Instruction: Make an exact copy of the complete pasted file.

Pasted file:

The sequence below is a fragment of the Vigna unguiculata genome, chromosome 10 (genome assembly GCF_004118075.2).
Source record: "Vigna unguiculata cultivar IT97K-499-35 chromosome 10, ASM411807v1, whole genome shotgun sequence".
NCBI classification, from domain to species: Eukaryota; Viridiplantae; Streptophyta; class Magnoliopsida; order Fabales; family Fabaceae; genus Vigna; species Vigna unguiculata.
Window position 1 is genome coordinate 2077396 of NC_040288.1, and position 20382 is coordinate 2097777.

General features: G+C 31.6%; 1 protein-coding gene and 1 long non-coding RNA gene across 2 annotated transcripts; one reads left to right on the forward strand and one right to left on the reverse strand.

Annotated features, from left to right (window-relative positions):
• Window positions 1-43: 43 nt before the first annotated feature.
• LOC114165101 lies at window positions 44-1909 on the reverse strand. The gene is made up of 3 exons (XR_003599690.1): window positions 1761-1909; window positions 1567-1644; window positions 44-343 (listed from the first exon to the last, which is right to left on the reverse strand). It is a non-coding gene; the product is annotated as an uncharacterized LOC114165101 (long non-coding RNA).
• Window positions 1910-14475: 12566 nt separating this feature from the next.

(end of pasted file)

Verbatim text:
The sequence below is a fragment of the Vigna unguiculata genome, chromosome 10 (genome assembly GCF_004118075.2).
Source record: "Vigna unguiculata cultivar IT97K-499-35 chromosome 10, ASM411807v1, whole genome shotgun sequence".
NCBI classification, from domain to species: Eukaryota; Viridiplantae; Streptophyta; class Magnoliopsida; order Fabales; family Fabaceae; genus Vigna; species Vigna unguiculata.
Window position 1 is genome coordinate 2077396 of NC_040288.1, and position 20382 is coordinate 2097777.

General features: G+C 31.6%; 1 protein-coding gene and 1 long non-coding RNA gene across 2 annotated transcripts; one reads left to right on the forward strand and one right to left on the reverse strand.

Annotated features, from left to right (window-relative positions):
• Window positions 1-43: 43 nt before the first annotated feature.
• LOC114165101 lies at window positions 44-1909 on the reverse strand. The gene is made up of 3 exons (XR_003599690.1): window positions 1761-1909; window positions 1567-1644; window positions 44-343 (listed from the first exon to the last, which is right to left on the reverse strand). It is a non-coding gene; the product is annotated as an uncharacterized LOC114165101 (long non-coding RNA).
• Window positions 1910-14475: 12566 nt separating this feature from the next.